I don't know if there is some official Starboard policy, but when I personally SUP, I usually give regular surfers priority, maybe not every single time but I leave a reasonable amount of waves. Since SUPs are usually big and heavy, I also try to avoid catching waves directly outside of the shortboard lineup so that I don't send my board on them should I crash. I think this is sensible behavior. This means I may move to a different section of the wave if shortboarders come out and place themselves directly inside me.
But at some places, it seems it i more like the "law of the jungle". When shortboarders and longboardsers are everywhere with no structure to it, drop on on each other, paddle out everywhere etc and when it is pretty much already a mess, then there is not much to do about it as a SUPer except just ad a bit more to the mess.
As I see it, SUP is a part of surfing. I think the established rules and guidelines of surfing should apply. At least in my world, this includes the people wih bigger gear someimes leave a wave for someone on smaller gear that may catch the wave further inside but still be closer to the critical section. The problem with surfing sometimes, is that it is so elitist and competitive. That kind of attitude does not promote a healthy dialogue so for a beginner, it is hard to get a feeling for these kinds of agreements. A beginner doing something wrong more often get told to get the hell out of there (regardless if SUPing or surfing) than he gets an explanation of the "dynamics" of how a lineup should work.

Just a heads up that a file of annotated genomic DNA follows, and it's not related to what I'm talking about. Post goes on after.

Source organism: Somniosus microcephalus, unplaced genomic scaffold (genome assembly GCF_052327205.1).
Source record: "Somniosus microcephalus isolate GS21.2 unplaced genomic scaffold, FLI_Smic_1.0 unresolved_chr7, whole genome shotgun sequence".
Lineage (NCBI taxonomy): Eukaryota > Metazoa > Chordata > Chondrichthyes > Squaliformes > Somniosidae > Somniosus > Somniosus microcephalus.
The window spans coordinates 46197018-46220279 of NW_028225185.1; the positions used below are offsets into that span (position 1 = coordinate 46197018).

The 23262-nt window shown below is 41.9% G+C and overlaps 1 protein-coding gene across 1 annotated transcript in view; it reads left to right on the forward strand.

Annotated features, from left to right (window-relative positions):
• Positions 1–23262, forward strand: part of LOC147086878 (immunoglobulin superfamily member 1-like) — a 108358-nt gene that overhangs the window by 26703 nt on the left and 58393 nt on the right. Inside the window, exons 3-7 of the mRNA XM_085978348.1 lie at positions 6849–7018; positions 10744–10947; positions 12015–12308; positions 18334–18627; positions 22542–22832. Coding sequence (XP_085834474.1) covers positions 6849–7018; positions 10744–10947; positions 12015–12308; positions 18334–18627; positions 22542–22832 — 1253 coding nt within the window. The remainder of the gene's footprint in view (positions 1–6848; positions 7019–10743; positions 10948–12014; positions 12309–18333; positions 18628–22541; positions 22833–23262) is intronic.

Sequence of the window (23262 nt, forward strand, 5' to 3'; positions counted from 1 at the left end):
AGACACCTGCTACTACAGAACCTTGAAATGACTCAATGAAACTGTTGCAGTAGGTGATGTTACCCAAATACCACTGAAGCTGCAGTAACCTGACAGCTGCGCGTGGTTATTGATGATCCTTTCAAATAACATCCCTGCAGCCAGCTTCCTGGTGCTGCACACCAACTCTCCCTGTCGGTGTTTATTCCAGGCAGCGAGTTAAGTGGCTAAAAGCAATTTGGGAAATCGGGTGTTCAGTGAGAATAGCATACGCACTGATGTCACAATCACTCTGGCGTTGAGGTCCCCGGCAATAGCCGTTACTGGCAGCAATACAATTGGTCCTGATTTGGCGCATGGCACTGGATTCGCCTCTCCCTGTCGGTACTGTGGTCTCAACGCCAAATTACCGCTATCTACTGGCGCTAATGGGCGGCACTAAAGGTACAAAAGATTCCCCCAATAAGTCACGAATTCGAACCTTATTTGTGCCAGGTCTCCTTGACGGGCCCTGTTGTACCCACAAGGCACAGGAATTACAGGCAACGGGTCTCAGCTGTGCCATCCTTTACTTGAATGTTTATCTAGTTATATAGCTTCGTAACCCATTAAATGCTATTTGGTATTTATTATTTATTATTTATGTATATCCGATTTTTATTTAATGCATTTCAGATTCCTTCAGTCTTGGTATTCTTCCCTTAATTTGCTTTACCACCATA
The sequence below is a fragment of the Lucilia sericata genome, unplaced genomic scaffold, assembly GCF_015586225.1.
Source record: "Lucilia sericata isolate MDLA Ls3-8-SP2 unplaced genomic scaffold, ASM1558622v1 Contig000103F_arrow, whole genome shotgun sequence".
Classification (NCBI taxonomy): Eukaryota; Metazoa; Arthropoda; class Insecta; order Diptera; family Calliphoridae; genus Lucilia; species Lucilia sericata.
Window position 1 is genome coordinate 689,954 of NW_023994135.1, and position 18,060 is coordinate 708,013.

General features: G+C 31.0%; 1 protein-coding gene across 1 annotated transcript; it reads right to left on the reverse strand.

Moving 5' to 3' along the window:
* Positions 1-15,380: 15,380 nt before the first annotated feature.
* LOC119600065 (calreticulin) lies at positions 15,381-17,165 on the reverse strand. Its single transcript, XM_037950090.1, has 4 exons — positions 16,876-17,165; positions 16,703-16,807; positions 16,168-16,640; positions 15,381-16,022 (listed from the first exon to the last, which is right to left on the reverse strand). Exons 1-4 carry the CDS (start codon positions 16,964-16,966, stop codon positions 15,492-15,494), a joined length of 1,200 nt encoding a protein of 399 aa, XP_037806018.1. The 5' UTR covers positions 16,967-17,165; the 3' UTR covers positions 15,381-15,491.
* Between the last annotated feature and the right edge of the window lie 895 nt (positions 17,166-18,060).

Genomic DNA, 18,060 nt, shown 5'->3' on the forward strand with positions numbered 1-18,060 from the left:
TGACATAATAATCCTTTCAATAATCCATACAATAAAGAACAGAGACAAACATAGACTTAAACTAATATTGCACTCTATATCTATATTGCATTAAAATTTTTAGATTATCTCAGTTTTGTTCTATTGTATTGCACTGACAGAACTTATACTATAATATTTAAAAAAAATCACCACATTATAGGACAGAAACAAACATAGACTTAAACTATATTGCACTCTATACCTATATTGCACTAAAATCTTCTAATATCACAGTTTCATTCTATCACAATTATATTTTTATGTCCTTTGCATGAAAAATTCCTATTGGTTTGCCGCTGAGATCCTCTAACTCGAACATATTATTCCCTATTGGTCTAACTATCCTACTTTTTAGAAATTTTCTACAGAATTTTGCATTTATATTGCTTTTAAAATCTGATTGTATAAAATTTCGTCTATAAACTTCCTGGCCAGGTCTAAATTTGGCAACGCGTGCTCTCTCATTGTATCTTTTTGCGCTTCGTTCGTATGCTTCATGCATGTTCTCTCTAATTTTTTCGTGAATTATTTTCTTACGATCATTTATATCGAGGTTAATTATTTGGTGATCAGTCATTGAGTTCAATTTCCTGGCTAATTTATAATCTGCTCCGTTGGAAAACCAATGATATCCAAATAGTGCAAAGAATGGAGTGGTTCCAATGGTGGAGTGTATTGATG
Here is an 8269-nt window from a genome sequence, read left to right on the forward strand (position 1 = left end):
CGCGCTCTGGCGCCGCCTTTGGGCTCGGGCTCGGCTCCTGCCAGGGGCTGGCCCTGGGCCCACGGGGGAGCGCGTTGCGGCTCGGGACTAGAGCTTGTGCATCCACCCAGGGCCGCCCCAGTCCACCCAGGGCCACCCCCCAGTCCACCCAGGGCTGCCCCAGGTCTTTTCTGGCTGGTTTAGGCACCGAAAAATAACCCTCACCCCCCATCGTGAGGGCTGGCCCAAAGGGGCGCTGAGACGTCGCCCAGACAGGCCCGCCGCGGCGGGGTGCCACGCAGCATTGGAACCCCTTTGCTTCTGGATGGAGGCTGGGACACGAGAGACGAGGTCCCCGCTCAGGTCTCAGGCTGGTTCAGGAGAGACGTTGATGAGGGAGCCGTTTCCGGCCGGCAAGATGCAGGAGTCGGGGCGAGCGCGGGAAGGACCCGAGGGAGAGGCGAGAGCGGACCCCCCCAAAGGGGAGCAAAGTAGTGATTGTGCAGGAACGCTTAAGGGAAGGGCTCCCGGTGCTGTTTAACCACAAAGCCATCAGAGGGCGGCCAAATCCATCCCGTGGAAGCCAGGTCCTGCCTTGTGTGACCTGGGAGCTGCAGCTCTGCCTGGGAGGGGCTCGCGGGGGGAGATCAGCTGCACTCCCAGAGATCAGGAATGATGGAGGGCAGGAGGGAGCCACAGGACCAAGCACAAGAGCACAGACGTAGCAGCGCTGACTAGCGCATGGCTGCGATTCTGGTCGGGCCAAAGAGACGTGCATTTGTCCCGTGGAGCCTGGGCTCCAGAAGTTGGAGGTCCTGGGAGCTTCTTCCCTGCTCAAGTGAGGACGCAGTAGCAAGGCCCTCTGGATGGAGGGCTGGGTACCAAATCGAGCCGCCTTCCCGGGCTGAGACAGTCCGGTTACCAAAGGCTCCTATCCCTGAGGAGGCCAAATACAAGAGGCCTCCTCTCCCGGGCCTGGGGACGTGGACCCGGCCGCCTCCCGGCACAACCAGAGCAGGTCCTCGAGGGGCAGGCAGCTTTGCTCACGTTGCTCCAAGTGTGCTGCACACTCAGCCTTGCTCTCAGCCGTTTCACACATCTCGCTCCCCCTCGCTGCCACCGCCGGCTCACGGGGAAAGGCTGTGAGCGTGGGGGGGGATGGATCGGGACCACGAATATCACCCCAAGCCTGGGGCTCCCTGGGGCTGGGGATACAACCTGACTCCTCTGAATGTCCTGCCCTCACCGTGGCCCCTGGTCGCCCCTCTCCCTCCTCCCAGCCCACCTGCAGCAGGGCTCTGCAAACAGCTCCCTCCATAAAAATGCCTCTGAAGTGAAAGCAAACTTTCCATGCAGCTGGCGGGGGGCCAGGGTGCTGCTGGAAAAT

At places where there is already a more positive attitude surrounding the lineup, I'm willing to bet the the introduction of SUPers will be much less of a problem.
|26th April 2008 03:01 PM|
|Fed Up Surfer||
SUPs and Surfers - can they coexist?
When windsurfers share the break with surfers, the surfers have the priority, on every wave. This is considered reasonable by all parties concerned because of the windsurfers' advantages in speed and mobility.
When SUPs get into the break, the situation is chaos. SUPs can catch a wave very early compared to surfers, much like a windsurfer. Yet the SUPs are not subject to any of the same rules.
I have personally witnessed - and also, I'll admit, been party to - altercations between SUPs and surfers where the SUPs were simply being wave hogs and taking every wave, not leaving any breathing room for the surfers. I have seen SUPs aggressively threatening surfers with their sharp-tipped paddles and intimidating them off the waves. Not cool.
At some breaks the SUPs are simply not allowed by the local surfers - not unless they are Laird Hamilton or the like. But at other breaks, where a strong local presence is lacking, the SUPs have become a nuisance.
The situation is such that soon some surfers may soon go to their County Council member and ask for an ordinance banning SUPs from the vicinity of surfers - much like the infamous ten-man rule at Ho'okipa - this is being discussed.
SUPs had better self-regulate, or they will be forcibly regulated - that is inevitable.
Starboard is one of the leading promoters of the SUP sport - does Starboard promote responsible behavior, or is it content to cash in and let the breaks turn into a battlefield? Let's see some leadership coming from those who profit from the sport.